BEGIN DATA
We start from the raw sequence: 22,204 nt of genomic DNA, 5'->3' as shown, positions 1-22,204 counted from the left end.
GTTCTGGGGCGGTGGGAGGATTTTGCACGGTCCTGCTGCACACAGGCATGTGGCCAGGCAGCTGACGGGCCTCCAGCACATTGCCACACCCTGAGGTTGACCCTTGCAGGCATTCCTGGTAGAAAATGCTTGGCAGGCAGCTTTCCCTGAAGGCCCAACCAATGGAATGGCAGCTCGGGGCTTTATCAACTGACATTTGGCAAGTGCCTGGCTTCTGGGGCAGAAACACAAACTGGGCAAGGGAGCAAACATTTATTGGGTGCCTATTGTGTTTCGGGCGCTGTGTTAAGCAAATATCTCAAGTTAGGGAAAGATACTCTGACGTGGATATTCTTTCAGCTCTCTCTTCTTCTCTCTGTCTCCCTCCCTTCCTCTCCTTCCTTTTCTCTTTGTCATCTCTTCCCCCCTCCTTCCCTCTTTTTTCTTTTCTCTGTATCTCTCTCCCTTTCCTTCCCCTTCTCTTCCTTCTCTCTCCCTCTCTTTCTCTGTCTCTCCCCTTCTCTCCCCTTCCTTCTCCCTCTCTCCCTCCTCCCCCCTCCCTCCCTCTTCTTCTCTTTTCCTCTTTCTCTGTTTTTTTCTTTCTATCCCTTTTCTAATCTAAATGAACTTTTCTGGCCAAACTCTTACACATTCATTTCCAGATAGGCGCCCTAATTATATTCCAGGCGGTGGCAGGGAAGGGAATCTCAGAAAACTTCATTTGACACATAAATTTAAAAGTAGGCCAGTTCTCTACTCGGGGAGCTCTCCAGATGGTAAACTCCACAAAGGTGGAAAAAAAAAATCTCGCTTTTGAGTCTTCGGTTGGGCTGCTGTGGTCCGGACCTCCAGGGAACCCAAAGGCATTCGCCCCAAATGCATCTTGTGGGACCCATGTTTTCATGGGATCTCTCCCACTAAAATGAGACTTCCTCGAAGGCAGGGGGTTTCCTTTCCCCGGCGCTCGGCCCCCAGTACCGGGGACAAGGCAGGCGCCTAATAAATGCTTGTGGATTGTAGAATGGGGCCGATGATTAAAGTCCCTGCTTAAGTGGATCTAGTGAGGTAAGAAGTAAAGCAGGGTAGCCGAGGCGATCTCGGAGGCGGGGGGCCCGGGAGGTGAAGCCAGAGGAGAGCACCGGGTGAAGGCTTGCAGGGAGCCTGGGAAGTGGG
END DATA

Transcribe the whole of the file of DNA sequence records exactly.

We start from the raw sequence: 22,204 nt of genomic DNA, 5'->3' as shown, positions 1-22,204 counted from the left end.
GTTCTGGGGCGGTGGGAGGATTTTGCACGGTCCTGCTGCACACAGGCATGTGGCCAGGCAGCTGACGGGCCTCCAGCACATTGCCACACCCTGAGGTTGACCCTTGCAGGCATTCCTGGTAGAAAATGCTTGGCAGGCAGCTTTCCCTGAAGGCCCAACCAATGGAATGGCAGCTCGGGGCTTTATCAACTGACATTTGGCAAGTGCCTGGCTTCTGGGGCAGAAACACAAACTGGGCAAGGGAGCAAACATTTATTGGGTGCCTATTGTGTTTCGGGCGCTGTGTTAAGCAAATATCTCAAGTTAGGGAAAGATACTCTGACGTGGATATTCTTTCAGCTCTCTCTTCTTCTCTCTGTCTCCCTCCCTTCCTCTCCTTCCTTTTCTCTTTGTCATCTCTTCCCCCCTCCTTCCCTCTTTTTTCTTTTCTCTGTATCTCTCTCCCTTTCCTTCCCCTTCTCTTCCTTCTCTCTCCCTCTCTTTCTCTGTCTCTCCCCTTCTCTCCCCTTCCTTCTCCCTCTCTCCCTCCTCCCCCCTCCCTCCCTCTTCTTCTCTTTTCCTCTTTCTCTGTTTTTTTCTTTCTATCCCTTTTCTAATCTAAATGAACTTTTCTGGCCAAACTCTTACACATTCATTTCCAGATAGGCGCCCTAATTATATTCCAGGCGGTGGCAGGGAAGGGAATCTCAGAAAACTTCATTTGACACATAAATTTAAAAGTAGGCCAGTTCTCTACTCGGGGAGCTCTCCAGATGGTAAACTCCACAAAGGTGGAAAAAAAAAATCTCGCTTTTGAGTCTTCGGTTGGGCTGCTGTGGTCCGGACCTCCAGGGAACCCAAAGGCATTCGCCCCAAATGCATCTTGTGGGACCCATGTTTTCATGGGATCTCTCCCACTAAAATGAGACTTCCTCGAAGGCAGGGGGTTTCCTTTCCCCGGCGCTCGGCCCCCAGTACCGGGGACAAGGCAGGCGCCTAATAAATGCTTGTGGATTGTAGAATGGGGCCGATGATTAAAGTCCCTGCTTAAGTGGATCTAGTGAGGTAAGAAGTAAAGCAGGGTAGCCGAGGCGATCTCGGAGGCGGGGGGCCCGGGAGGTGAAGCCAGAGGAGAGCACCGGGTGAAGGCTTGCAGGGAGCCTGGGAAGTGGG